Wilson proposes legislation to expand Beaufort National Cemetery

February 12, 2011 

U.S. Rep. Joe Wilson is again proposing legislation to expand the Beaufort National Cemetery.

Wilson, a Republican whose district includes Beaufort County, filed a bill last month that would instruct the U.S. Department of Veterans Affairs to study the feasibility of purchasing 4.9 acres near the rear of the cemetery.

The proposal, HR 183, was referred to the House Committee on Veterans Affairs, according to the Library of Congress.

The bill marks the second time Wilson has introduced legislation aimed at expanding the Civil War-era burial ground along Boundary Street.

Wilson sponsored a bill in 2008 that would have allowed the Department of Veterans Affairs to purchase 5 acres now occupied by the Lafayette Square apartment complex on Lafayette Street for about $3 million.

The proposal failed in committee, and the complex's owner pulled the property off the market, according to legislative records.

Neal Patel, a Wilson spokesman, said the congressman continues to fight to expand the cemetery to help keep it "one of the premier national cemeteries in the country."

"Mr. Wilson wants Beaufort National Cemetery ... to remain a viable option in the future for veterans and their families looking for a final resting place," Patel said. "For this reason, he believes it is necessary to acquire the adjacent land so it doesn't get sold and developed, and ultimately lost for any use for Beaufort National Cemetery."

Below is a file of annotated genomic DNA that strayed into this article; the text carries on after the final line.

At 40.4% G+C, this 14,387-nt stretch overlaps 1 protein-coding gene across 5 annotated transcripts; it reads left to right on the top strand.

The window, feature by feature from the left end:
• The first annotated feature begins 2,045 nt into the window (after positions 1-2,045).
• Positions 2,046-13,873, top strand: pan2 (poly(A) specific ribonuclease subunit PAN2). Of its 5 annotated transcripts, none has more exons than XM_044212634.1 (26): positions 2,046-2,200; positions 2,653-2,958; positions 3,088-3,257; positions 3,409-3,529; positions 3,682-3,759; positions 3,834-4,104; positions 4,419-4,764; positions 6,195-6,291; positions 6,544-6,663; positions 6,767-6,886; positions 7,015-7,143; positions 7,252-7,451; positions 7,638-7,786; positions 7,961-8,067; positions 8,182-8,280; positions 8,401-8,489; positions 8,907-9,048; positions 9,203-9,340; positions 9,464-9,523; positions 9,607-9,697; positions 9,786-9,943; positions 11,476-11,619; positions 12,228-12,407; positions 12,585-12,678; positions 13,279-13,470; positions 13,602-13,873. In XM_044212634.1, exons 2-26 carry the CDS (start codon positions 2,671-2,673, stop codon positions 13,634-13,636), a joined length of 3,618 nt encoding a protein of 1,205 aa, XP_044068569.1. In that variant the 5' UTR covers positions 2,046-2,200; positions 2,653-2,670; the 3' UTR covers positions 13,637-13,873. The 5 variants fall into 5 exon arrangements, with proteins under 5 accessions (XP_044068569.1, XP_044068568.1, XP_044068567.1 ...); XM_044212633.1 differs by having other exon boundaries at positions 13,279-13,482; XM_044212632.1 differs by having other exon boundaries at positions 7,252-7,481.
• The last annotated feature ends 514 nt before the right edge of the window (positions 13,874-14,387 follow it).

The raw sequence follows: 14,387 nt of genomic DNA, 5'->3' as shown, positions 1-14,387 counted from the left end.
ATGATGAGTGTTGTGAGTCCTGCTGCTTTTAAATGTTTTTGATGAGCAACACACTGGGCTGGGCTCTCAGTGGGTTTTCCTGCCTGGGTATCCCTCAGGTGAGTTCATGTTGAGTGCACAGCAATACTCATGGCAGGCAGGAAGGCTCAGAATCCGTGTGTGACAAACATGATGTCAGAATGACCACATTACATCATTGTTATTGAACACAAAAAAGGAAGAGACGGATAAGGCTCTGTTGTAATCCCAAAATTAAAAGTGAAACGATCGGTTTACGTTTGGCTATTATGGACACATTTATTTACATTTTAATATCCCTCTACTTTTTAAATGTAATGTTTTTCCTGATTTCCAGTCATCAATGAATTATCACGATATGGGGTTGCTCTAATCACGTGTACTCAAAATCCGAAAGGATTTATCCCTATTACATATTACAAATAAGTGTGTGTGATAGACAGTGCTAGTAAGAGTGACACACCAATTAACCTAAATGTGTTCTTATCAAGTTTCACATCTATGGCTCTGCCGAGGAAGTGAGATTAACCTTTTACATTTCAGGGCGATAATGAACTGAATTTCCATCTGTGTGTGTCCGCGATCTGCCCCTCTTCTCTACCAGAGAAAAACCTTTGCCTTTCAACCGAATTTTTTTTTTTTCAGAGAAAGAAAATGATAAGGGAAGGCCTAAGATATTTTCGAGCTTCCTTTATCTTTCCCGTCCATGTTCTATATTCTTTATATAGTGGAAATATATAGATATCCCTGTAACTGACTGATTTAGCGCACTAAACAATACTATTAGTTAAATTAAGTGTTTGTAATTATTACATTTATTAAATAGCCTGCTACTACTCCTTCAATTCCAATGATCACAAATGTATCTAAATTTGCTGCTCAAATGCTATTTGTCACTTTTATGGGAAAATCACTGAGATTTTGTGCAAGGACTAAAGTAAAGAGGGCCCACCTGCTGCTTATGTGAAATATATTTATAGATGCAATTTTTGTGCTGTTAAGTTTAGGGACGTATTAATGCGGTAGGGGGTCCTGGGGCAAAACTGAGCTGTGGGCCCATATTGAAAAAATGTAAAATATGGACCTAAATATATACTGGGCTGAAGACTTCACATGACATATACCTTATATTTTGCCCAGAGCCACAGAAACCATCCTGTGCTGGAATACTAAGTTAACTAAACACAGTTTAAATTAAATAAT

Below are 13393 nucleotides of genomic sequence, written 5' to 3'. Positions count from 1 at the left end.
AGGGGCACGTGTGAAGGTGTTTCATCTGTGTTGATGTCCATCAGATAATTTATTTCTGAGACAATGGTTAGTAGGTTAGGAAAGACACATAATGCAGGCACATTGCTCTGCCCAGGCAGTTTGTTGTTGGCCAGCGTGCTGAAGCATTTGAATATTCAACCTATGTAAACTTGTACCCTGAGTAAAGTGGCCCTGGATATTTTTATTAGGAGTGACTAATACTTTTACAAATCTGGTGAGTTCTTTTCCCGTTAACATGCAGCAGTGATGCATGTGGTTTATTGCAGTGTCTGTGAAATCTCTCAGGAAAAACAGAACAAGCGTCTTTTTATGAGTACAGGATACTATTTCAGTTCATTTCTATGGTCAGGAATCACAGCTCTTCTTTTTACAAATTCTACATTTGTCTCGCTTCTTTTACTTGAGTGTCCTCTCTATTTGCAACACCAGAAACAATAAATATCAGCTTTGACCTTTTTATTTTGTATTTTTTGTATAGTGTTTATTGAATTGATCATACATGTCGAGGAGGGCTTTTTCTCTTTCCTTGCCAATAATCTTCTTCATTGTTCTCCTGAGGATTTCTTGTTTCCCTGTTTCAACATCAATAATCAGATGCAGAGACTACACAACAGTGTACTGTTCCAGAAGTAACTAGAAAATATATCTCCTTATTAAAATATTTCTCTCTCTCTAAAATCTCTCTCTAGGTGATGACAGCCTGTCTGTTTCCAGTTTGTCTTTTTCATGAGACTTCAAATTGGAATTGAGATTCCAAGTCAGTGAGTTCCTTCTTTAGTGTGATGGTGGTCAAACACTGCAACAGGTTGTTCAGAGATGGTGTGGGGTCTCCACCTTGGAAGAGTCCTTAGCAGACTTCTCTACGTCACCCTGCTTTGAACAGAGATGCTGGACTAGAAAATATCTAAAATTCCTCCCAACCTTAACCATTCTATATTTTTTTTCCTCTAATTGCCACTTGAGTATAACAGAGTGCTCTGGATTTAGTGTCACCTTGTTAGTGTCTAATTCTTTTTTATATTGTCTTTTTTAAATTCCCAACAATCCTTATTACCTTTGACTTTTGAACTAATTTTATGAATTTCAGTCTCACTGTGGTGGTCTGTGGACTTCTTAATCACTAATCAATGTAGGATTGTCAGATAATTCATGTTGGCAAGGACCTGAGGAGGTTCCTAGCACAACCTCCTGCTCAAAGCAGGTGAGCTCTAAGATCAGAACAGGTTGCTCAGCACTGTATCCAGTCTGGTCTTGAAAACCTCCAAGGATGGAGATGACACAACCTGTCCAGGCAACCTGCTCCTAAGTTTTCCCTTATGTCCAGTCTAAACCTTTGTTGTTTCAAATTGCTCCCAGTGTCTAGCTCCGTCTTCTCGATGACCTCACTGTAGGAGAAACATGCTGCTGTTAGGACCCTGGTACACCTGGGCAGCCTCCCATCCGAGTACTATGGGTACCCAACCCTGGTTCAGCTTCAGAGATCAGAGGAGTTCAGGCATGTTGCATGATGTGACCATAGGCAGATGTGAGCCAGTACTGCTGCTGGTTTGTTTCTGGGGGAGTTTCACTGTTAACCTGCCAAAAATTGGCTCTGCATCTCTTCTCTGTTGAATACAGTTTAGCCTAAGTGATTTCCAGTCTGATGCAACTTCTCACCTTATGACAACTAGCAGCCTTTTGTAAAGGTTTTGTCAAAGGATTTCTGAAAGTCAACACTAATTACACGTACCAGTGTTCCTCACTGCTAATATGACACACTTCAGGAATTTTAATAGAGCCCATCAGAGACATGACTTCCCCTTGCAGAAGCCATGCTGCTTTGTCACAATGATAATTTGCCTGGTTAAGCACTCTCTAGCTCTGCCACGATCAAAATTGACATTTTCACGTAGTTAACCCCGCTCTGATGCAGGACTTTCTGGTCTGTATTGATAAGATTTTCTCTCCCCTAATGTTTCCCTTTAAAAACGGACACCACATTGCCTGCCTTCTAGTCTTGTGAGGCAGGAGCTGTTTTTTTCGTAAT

The cemetery expansion hit a wrinkle in 2008 when Wilson put a one-year moratorium on earmark requests to his office.

The Veterans Cemetery Committee of Beaufort, a panel of retired military officials created to study cemetery expansion, went to Wilson in March 2008 to request $3.2 million be included in the 2009 federal budget to purchase the Lafayette Street parcel.

But Wilson rejected the proposal because of his earmark ban.

Wilson has said the moratorium was not a reflection of his feelings about the cemetery but was a response to the "wasteful" congressional earmark system.

The cemetery contains the graves of more than 19,000 service members and their spouses from every major American conflict and has enough burial space available for about 20 to 30 years, according to cemetery officials.

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